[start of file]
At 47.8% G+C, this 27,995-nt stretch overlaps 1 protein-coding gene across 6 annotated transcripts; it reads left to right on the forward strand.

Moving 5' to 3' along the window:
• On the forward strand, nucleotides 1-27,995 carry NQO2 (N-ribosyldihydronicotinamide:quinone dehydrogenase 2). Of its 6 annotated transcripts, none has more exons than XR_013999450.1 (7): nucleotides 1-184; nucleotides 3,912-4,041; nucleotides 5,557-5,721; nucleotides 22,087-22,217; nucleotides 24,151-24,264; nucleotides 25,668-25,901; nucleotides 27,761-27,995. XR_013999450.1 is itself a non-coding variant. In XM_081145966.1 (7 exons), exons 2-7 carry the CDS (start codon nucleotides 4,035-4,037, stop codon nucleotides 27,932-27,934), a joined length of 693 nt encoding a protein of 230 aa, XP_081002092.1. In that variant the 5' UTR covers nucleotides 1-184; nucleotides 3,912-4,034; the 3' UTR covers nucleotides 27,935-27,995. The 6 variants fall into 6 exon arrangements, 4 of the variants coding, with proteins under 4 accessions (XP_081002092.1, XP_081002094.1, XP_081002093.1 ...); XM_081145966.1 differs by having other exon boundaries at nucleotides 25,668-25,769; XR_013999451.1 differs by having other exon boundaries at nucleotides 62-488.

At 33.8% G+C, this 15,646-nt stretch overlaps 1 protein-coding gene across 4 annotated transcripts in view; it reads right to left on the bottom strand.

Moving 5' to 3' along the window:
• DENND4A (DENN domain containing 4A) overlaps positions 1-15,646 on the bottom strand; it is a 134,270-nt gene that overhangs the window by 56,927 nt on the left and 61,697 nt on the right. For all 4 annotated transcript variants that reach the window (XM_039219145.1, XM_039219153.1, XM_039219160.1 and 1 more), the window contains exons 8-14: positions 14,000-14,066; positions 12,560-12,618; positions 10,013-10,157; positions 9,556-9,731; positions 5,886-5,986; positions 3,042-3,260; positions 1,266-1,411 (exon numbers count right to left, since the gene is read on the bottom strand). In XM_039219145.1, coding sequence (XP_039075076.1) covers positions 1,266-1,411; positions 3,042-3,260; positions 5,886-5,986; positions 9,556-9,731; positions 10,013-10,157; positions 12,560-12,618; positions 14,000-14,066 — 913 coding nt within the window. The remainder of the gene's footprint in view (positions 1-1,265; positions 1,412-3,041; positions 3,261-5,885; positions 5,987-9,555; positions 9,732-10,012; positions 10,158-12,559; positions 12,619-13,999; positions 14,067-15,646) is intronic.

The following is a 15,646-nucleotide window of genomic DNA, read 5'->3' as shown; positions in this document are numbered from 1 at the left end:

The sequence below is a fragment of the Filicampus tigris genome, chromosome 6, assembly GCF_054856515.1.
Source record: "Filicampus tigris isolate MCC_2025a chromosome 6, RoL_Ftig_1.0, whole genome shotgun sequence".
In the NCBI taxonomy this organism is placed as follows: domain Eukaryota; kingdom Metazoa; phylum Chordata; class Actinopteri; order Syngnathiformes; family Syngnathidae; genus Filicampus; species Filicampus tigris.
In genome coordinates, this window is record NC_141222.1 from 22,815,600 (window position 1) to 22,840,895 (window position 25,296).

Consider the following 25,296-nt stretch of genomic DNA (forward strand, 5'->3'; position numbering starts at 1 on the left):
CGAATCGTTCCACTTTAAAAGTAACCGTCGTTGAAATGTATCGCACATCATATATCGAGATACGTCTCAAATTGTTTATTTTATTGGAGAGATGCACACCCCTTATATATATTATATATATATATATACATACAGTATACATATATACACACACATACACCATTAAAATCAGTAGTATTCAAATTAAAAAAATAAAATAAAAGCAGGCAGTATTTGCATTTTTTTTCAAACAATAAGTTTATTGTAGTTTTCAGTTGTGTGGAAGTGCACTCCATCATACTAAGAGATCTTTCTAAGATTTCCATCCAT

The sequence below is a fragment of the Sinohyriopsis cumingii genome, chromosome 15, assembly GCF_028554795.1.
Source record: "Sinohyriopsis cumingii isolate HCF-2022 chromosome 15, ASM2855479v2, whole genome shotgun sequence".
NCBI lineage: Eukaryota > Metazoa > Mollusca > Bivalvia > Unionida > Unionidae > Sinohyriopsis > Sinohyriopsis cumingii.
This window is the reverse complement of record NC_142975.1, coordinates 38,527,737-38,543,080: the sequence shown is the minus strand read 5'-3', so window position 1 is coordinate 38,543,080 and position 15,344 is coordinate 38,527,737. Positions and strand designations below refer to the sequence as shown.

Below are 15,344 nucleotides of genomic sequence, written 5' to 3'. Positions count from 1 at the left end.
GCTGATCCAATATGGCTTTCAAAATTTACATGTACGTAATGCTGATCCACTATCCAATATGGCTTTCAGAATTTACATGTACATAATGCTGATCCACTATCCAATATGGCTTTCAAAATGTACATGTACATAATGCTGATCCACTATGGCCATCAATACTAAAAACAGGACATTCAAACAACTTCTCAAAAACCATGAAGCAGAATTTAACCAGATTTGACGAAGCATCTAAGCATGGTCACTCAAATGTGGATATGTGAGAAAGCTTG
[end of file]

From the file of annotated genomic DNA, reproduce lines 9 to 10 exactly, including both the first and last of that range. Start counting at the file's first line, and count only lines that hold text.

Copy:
Source record: "Filicampus tigris isolate MCC_2025a chromosome 6, RoL_Ftig_1.0, whole genome shotgun sequence".
In the NCBI taxonomy this organism is placed as follows: domain Eukaryota; kingdom Metazoa; phylum Chordata; class Actinopteri; order Syngnathiformes; family Syngnathidae; genus Filicampus; species Filicampus tigris.